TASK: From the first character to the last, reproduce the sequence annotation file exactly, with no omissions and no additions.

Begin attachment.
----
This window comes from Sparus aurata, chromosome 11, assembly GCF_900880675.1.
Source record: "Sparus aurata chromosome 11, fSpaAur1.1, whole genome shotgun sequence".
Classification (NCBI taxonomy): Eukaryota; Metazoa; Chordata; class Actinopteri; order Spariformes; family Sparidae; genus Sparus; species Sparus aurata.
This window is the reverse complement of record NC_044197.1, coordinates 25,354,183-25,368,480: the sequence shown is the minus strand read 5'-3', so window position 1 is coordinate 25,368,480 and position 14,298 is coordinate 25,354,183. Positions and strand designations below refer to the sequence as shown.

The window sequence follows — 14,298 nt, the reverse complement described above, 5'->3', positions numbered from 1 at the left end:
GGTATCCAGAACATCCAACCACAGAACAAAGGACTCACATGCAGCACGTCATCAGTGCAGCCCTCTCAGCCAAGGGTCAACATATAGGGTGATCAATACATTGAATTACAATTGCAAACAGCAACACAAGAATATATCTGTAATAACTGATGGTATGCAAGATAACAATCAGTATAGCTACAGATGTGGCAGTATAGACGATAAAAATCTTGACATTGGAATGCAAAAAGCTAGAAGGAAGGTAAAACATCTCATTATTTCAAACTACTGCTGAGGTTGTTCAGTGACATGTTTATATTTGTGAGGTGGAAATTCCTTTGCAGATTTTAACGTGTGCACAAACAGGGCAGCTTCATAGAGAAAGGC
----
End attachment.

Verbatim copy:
This window comes from Sparus aurata, chromosome 11, assembly GCF_900880675.1.
Source record: "Sparus aurata chromosome 11, fSpaAur1.1, whole genome shotgun sequence".
Classification (NCBI taxonomy): Eukaryota; Metazoa; Chordata; class Actinopteri; order Spariformes; family Sparidae; genus Sparus; species Sparus aurata.
This window is the reverse complement of record NC_044197.1, coordinates 25,354,183-25,368,480: the sequence shown is the minus strand read 5'-3', so window position 1 is coordinate 25,368,480 and position 14,298 is coordinate 25,354,183. Positions and strand designations below refer to the sequence as shown.

The window sequence follows — 14,298 nt, the reverse complement described above, 5'->3', positions numbered from 1 at the left end:
GGTATCCAGAACATCCAACCACAGAACAAAGGACTCACATGCAGCACGTCATCAGTGCAGCCCTCTCAGCCAAGGGTCAACATATAGGGTGATCAATACATTGAATTACAATTGCAAACAGCAACACAAGAATATATCTGTAATAACTGATGGTATGCAAGATAACAATCAGTATAGCTACAGATGTGGCAGTATAGACGATAAAAATCTTGACATTGGAATGCAAAAAGCTAGAAGGAAGGTAAAACATCTCATTATTTCAAACTACTGCTGAGGTTGTTCAGTGACATGTTTATATTTGTGAGGTGGAAATTCCTTTGCAGATTTTAACGTGTGCACAAACAGGGCAGCTTCATAGAGAAAGGC